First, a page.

Marin has discussed in her past interviews how her upbringing had a profound effect on her politics that taught her about the importance of equality. She even went to introduce a new gender policy in Finland that extended family leave for both parents in order to improve gender equality. It’s no surprise then that Finland is considered one of the most progressive countries in the world in treating people of different sexual orientation.

The star of the Social Democratic Party, Marin is considered progressive within her own party due to her ideas on ways to combat climate change, provision of quality health care and social welfare — that has been on top of her agenda since she came into power.

Prime Minister Magdalena Andersson of Sweden 

File image of Magdalena Andersson | Commons

Leader of the Social Democratic Party of Sweden Magdalena Andersson became the first female prime minister when she narrowly secured parliamentary support in 2021. The 54-year-old economist on the occasion had vowed to reform the welfare state to further support low-income workers and ensure that they enjoyed decent conditions.Andersson’s appointment was fraught with problems as her coalition partners had attempted to block her candidacy for endorsing a budget that was too far left, promising extra paid leave for parents among other provisions. Even when Andersson was the Finance Minister, she was a proponent of women and abortion rights.

Her speeches used to be consistently characterised by jobs and fair distribution of resources. There is no doubt about her experience as a career politician who always had a reputation as a strong negotiator and a straight talker. However, the Harvard graduate is yet to convince voters that her policy ideas are sound in order to continue her term before the September 2022 general election.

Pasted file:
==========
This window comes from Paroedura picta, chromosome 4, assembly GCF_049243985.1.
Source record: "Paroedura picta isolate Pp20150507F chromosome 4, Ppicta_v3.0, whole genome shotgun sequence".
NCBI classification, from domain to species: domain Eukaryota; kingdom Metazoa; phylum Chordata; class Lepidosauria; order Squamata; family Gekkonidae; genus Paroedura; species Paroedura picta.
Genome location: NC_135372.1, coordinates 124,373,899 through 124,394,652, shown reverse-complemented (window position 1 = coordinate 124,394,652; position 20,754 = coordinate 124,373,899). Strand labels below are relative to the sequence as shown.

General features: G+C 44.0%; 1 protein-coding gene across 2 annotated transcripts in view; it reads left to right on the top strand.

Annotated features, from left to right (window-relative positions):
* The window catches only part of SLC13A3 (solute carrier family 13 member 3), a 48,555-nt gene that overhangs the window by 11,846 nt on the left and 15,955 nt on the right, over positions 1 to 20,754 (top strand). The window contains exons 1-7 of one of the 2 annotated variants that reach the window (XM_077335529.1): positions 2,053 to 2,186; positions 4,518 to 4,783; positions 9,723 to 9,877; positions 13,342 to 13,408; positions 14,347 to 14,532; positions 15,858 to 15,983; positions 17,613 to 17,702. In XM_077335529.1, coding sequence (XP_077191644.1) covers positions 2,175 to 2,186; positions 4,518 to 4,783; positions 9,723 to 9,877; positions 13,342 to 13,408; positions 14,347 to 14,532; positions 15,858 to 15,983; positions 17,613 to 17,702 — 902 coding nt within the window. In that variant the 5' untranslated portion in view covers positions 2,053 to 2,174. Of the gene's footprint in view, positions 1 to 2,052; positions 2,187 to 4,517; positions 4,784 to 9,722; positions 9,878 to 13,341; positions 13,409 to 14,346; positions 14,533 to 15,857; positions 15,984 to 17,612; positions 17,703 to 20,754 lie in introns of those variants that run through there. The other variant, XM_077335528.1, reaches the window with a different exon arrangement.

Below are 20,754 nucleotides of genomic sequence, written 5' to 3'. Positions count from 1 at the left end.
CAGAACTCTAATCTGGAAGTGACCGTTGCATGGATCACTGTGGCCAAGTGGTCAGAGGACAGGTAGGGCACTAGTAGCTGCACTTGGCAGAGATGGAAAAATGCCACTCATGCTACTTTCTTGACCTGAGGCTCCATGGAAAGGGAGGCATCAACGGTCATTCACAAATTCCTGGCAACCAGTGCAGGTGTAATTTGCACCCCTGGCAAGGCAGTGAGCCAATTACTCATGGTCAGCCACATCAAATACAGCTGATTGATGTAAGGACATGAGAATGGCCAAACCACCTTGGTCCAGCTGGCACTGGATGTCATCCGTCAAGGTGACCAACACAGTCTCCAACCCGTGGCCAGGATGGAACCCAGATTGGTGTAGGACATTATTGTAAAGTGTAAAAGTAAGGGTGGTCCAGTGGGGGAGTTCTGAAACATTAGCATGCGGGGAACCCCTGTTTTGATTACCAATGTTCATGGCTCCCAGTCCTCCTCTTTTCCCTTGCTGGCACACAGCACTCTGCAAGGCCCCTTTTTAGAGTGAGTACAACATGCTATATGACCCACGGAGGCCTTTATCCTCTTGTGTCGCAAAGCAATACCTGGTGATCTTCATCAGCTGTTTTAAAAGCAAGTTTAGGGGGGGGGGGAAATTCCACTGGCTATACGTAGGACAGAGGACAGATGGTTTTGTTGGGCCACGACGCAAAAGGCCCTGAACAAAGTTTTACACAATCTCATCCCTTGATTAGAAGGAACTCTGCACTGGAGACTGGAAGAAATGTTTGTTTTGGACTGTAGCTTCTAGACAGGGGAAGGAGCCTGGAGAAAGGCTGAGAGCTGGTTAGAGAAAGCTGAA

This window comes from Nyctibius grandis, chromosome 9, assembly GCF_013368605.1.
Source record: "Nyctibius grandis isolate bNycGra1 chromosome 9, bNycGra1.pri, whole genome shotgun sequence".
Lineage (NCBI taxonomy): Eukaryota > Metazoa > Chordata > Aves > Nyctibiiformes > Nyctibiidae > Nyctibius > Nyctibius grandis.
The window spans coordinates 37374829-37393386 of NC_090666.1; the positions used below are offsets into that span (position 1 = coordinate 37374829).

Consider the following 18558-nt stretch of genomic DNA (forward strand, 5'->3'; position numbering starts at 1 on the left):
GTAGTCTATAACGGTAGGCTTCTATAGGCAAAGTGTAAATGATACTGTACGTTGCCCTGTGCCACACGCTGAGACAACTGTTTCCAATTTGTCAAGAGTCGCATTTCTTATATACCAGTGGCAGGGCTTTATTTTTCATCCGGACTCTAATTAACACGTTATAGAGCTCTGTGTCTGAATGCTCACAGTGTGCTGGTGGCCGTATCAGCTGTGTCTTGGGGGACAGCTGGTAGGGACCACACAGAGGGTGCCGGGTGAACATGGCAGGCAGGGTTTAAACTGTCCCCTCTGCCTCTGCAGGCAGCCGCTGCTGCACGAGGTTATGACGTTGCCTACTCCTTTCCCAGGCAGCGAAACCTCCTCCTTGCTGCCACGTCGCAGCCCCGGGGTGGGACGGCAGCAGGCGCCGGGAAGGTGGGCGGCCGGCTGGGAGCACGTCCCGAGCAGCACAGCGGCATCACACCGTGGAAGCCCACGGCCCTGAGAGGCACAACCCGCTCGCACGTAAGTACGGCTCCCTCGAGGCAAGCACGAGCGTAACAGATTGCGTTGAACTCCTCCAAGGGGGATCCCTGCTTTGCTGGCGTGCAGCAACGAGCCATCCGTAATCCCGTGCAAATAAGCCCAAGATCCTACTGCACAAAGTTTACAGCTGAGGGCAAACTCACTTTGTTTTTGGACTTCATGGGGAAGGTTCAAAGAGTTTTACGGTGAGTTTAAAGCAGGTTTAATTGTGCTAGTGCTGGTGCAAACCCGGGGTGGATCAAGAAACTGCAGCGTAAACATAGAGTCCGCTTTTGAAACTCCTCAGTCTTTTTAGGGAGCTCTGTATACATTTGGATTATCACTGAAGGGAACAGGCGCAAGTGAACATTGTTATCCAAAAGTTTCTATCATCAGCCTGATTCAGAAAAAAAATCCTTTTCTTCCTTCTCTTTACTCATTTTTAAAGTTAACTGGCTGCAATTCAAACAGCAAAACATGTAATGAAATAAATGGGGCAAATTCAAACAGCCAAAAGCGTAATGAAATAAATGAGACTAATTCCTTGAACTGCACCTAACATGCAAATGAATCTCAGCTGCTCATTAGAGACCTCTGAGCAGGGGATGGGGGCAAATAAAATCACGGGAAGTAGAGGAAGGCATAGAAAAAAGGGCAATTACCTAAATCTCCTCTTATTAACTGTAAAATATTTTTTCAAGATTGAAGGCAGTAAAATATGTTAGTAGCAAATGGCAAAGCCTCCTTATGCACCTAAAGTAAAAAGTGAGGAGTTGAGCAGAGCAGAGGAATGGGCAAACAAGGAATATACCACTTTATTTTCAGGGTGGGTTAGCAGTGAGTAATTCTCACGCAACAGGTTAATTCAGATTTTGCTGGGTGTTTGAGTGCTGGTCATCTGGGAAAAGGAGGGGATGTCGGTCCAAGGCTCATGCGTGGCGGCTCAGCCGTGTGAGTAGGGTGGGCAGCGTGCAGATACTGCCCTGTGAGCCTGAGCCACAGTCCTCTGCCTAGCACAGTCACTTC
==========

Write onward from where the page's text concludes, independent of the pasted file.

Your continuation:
Prime Minister Mette Frederiksen of Denmark

File image of Mette Frederiksen | Commons

Mette Frederiksen of Denmark’s centre-left Social Democratic party had promised to work toward cutting carbon emissions (as much as 70%) by 2030 on becoming the country’s youngest ever prime minister in 2019. Her plans have only intensified her actions in tackling climate change, promoting forestation and increasing levies on use of plastic. Hailing from a family who has been active in trade unions, Frederiksen’s goal has also been set on boosting welfare spending and social justice.

Though she was expected to usher in an era aimed at softening some policies on migrants after four years of conservative rule in Denmark, the country under her is slowly moving towards introducing some of the toughest rules in Europe for asylum seekers. The immigration measures that continue to remain in place in the country even after she came to power include a ban on face covering, affecting Muslim, and measures forcing young children of some migrants to undergo instruction in “Danish values.”

Even in her opening speech on becoming the PM, the 44-year-old talked about how she wanted to “protect and defend” the Danish society, which she held in high-esteem and wished to be more cohesive.